SXSW 2022: What will the metaverse actually look like? Ask Second Life’s founder

Many metaverses linked by digital bridges will be key to adoption

Deborah Yao

March 16, 2022

3 Min Read

Many metaverses linked by digital bridges will be key to adoption

Before all this talk about the metaverse, there was Second Life, its predecessor that began in the early 2000s.

In many ways, “Second Life gives us a look ahead” to what the metaverse will look like for users and how it will interact with the physical world, said Philip Rosedale, founder of Linden Lab, the parent of Second Life, during a panel at the SXSW 2022 conference in Austin, Texas.

He said he was inspired to create a virtual world after reading Neal Stephenson’s 1992 sci-fi novel “Snow Crash,” which coined the term ‘metaverse.’ He thought, “what if you redid the laws of physics in a computer simulated space?”

But the future of the metaverse will be many virtual worlds, not just one big metaverse, said Rosedale and other panelists. These “islands” of metaverses would be connected by digital bridges so people can use the same avatars and use the same services across virtual worlds.

These links are “extremely important,” said Timmu Tõke, founder and CEO of Ready Player Me, developer of a cross-game avatar platform for the metaverse. “If there are more ways to link to different worlds, there’s more chances this world (of metaverses) will happen.”

To be sure, there already are several virtual worlds today but they are their own islands. These worlds are mainly a feature of online games and can be quite developed. For example, Fortnite’s metaverse featured pop singer Ariana Grande in a concert performance last year.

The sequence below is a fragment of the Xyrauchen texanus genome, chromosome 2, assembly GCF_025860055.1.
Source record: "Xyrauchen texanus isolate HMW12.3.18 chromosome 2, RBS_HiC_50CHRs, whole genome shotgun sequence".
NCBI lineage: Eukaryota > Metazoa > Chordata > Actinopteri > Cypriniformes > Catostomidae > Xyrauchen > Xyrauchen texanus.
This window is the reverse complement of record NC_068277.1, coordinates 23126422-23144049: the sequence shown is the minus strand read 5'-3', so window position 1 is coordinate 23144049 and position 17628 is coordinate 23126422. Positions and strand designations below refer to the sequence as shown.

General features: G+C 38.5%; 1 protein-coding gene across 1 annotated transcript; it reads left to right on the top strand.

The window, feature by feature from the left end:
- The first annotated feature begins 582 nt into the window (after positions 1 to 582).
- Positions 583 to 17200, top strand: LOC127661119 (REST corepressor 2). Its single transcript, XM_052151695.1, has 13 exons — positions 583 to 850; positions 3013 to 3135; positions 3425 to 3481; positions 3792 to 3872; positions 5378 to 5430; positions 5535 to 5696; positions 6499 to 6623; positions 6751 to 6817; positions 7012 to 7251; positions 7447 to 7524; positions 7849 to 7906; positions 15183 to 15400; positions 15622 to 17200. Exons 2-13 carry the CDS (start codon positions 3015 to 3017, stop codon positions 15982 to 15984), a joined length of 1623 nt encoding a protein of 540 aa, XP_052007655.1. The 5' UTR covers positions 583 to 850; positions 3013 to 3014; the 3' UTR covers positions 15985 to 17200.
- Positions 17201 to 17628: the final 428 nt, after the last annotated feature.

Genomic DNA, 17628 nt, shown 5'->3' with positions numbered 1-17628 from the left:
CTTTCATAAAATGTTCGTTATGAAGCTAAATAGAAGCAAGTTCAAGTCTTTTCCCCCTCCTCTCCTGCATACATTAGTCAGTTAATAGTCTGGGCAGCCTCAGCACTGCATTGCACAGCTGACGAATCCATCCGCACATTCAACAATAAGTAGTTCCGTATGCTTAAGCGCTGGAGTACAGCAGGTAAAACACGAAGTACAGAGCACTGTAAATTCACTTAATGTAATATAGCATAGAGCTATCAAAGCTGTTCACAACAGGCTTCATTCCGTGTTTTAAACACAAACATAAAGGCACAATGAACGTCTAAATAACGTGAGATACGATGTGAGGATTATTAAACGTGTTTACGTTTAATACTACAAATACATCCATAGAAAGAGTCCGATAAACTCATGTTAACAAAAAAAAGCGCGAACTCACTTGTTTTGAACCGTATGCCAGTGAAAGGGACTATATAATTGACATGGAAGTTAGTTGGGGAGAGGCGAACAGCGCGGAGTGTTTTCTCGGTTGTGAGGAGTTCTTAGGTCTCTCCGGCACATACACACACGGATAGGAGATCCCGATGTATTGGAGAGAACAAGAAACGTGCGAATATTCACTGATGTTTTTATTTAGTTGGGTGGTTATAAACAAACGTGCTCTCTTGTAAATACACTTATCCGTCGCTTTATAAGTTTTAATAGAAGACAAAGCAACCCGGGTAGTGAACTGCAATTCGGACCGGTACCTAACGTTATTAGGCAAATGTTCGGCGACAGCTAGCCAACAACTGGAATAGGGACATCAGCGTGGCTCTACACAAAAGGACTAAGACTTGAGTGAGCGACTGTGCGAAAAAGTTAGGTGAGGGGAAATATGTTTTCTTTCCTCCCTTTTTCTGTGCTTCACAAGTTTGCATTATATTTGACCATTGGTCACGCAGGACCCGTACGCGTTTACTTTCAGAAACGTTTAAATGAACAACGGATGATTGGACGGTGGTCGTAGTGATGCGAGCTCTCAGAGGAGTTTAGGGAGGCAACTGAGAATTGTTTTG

Rosedale said what Second Life proved was that people are “willing to be socially present with each other and live in a second world. ... Why would we go there anyway? It has something to do with all of us being there together.”

Virtual and physical worlds collide?

Once metaverses are up and running, people will be confronted with the idea that they will have both a physical and virtual social life, with its related implications, Rosedale said.

For instance, users have to decide how many avatars they want to have and what persona to give each of them. A social persona could have face tattoos that will not be present in the same person’s professional persona, Tõke said.

“Avatars are curated versions of yourself,” Tõke said.

In Second Life, however, Rosedale said most people only have one avatar. “That’s absolutely fascinating as we figure out how to be in these worlds.”

But as avatars become more sophisticated, there will be an “exponential increase” in the number of people creating them, said  Charlie Fink, who teaches XR at the Chapman University Film School in Orange, California.

Figure 1: From left: Charlie Fink of Chapman University, Raffaella Camera of Epic Games, Philip Rosedale of Second Life, Timmu Toke of Ready Player Me. From left: Charlie Fink of Chapman University, Raffaella Camera of Epic Games, Philip Rosedale of Second Life, Timmu Tõke of Ready Player Me.

As for the business model of the metaverse, the panelists believe selling ads will not be the fuel of the virtual world, unlike what it is for the internet today.

Instead, people will buy and sell digital goods, Tõke said. “If you have an avatar in a virtual world, you will want to buy stuff there.”

Companies do not have to rely on selling ads for their revenue. They could monetize the data they collect on users, charge a small commission on retail transactions or assess a hosting fee for real estate.

The Fortnite virtual world is already based on data and goods, said Rafaella Camera, head of brand and advertising solutions at Epic Games, which created Fortnite.

The digital goods model could “potentially (bring in) bigger business” than ad sales for companies, Rosedale said.

But then, companies have to figure out how they should handle both sales of their digital and physical goods, Camera said. For example, last year luxury brand Balenciaga sold digital goods in Fortnite.

About the Authors

Deborah Yao

Editor, AI Business

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